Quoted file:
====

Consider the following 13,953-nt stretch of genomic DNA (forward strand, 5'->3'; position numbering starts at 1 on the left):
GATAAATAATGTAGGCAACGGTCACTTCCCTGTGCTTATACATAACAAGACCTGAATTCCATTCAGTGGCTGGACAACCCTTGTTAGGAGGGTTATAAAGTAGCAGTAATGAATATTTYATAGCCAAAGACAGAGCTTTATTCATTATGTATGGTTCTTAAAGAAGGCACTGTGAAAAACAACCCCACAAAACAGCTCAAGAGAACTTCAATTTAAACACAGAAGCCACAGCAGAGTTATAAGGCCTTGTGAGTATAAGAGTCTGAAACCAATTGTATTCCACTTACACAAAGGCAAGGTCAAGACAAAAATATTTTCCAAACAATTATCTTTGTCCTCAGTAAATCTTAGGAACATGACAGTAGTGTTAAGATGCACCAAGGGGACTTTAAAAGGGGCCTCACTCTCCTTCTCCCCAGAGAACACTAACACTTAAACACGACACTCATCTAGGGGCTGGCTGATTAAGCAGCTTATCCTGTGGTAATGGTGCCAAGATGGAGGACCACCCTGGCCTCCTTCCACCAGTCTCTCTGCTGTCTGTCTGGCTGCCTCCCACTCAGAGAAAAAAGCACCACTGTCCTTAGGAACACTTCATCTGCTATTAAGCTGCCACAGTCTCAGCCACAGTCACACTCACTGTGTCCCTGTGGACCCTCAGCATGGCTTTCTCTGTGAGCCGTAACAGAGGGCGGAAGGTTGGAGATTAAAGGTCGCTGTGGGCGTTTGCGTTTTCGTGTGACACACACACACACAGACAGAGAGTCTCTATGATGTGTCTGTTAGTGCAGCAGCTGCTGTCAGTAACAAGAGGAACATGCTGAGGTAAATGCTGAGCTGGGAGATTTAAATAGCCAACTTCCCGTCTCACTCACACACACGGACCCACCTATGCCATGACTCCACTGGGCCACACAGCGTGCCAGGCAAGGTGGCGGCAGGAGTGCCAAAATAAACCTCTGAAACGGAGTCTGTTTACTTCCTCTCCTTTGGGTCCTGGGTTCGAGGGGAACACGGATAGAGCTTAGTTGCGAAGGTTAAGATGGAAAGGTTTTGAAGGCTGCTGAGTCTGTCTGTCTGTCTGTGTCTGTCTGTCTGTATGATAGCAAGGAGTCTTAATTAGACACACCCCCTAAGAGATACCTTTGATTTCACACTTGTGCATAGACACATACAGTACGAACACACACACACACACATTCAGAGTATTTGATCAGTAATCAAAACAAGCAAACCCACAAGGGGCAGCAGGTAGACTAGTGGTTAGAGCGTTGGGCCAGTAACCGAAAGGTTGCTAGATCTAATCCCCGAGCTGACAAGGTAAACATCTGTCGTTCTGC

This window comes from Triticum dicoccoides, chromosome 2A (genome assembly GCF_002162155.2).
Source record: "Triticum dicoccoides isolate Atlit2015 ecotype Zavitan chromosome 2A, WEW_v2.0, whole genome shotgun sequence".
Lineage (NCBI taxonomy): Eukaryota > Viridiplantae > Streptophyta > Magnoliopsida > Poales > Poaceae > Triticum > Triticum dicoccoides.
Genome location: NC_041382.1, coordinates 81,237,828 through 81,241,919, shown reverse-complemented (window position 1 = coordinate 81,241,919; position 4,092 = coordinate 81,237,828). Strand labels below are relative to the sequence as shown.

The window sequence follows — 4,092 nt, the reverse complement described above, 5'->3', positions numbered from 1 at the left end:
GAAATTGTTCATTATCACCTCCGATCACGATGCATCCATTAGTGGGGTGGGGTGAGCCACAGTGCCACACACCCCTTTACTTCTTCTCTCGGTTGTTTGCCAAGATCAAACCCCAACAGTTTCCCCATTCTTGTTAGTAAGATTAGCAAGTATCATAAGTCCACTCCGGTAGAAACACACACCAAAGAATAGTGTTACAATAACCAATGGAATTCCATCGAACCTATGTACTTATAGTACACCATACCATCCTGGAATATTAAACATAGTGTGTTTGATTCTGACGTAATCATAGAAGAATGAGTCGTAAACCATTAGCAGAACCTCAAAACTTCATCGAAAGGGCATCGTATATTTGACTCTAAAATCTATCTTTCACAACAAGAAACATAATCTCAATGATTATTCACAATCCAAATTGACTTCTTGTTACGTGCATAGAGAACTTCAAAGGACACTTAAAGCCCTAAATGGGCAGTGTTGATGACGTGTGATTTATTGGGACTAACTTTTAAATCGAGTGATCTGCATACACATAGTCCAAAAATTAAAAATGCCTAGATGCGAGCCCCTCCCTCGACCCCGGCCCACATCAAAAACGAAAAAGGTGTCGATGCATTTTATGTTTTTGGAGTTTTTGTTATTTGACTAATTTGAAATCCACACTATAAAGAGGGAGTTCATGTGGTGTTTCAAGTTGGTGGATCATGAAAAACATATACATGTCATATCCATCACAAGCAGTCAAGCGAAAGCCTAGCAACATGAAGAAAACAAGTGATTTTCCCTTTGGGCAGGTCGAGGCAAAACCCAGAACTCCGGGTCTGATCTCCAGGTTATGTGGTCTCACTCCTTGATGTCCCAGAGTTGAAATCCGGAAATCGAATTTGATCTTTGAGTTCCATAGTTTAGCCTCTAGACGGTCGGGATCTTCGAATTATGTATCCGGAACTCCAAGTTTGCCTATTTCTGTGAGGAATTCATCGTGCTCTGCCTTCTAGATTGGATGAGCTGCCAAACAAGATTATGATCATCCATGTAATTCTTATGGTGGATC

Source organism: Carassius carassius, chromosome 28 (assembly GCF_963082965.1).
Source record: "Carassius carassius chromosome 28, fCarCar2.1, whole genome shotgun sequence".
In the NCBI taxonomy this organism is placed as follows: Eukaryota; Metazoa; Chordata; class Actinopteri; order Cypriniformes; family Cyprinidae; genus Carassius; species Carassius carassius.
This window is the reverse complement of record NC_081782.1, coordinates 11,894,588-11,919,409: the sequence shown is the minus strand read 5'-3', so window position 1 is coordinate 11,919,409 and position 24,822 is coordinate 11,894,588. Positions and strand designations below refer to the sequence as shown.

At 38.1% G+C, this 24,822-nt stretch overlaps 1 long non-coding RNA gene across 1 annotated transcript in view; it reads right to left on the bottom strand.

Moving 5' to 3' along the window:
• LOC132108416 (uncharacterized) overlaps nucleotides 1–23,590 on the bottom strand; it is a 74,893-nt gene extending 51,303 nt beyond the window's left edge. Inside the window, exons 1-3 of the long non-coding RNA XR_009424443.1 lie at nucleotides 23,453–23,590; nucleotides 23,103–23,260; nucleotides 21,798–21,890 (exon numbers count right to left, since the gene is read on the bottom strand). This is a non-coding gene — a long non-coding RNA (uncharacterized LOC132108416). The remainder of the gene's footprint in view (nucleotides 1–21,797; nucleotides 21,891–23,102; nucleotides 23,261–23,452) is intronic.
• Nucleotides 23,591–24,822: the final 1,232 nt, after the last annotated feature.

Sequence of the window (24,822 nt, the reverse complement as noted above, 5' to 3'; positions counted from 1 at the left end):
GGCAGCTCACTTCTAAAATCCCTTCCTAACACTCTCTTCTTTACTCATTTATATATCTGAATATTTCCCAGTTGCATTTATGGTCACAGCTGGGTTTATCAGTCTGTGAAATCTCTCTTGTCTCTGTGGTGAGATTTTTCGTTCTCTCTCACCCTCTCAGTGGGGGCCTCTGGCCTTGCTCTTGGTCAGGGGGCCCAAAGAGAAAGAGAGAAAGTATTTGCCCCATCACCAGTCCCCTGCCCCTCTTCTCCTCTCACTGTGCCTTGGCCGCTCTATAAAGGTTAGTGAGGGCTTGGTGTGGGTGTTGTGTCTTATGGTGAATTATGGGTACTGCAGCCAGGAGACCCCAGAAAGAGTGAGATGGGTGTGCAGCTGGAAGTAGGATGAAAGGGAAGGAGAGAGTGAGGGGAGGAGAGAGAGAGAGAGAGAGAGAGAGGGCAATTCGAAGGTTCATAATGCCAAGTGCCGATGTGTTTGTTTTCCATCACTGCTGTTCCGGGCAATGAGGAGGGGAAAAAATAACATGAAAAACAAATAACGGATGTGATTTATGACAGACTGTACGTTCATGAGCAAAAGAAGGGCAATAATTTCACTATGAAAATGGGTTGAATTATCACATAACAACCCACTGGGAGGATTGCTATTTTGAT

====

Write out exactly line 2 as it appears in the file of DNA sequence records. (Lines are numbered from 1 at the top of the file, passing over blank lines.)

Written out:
GATAAATAATGTAGGCAACGGTCACTTCCCTGTGCTTATACATAACAAGACCTGAATTCCATTCAGTGGCTGGACAACCCTTGTTAGGAGGGTTATAAAGTAGCAGTAATGAATATTTYATAGCCAAAGACAGAGCTTTATTCATTATGTATGGTTCTTAAAGAAGGCACTGTGAAAAACAACCCCACAAAACAGCTCAAGAGAACTTCAATTTAAACACAGAAGCCACAGCAGAGTTATAAGGCCTTGTGAGTATAAGAGTCTGAAACCAATTGTATTCCACTTACACAAAGGCAAGGTCAAGACAAAAATATTTTCCAAACAATTATCTTTGTCCTCAGTAAATCTTAGGAACATGACAGTAGTGTTAAGATGCACCAAGGGGACTTTAAAAGGGGCCTCACTCTCCTTCTCCCCAGAGAACACTAACACTTAAACACGACACTCATCTAGGGGCTGGCTGATTAAGCAGCTTATCCTGTGGTAATGGTGCCAAGATGGAGGACCACCCTGGCCTCCTTCCACCAGTCTCTCTGCTGTCTGTCTGGCTGCCTCCCACTCAGAGAAAAAAGCACCACTGTCCTTAGGAACACTTCATCTGCTATTAAGCTGCCACAGTCTCAGCCACAGTCACACTCACTGTGTCCCTGTGGACCCTCAGCATGGCTTTCTCTGTGAGCCGTAACAGAGGGCGGAAGGTTGGAGATTAAAGGTCGCTGTGGGCGTTTGCGTTTTCGTGTGACACACACACACACAGACAGAGAGTCTCTATGATGTGTCTGTTAGTGCAGCAGCTGCTGTCAGTAACAAGAGGAACATGCTGAGGTAAATGCTGAGCTGGGAGATTTAAATAGCCAACTTCCCGTCTCACTCACACACACGGACCCACCTATGCCATGACTCCACTGGGCCACACAGCGTGCCAGGCAAGGTGGCGGCAGGAGTGCCAAAATAAACCTCTGAAACGGAGTCTGTTTACTTCCTCTCCTTTGGGTCCTGGGTTCGAGGGGAACACGGATAGAGCTTAGTTGCGAAGGTTAAGATGGAAAGGTTTTGAAGGCTGCTGAGTCTGTCTGTCTGTCTGTGTCTGTCTGTCTGTATGATAGCAAGGAGTCTTAATTAGACACACCCCCTAAGAGATACCTTTGATTTCACACTTGTGCATAGACACATACAGTACGAACACACACACACACACATTCAGAGTATTTGATCAGTAATCAAAACAAGCAAACCCACAAGGGGCAGCAGGTAGACTAGTGGTTAGAGCGTTGGGCCAGTAACCGAAAGGTTGCTAGATCTAATCCCCGAGCTGACAAGGTAAACATCTGTCGTTCTGC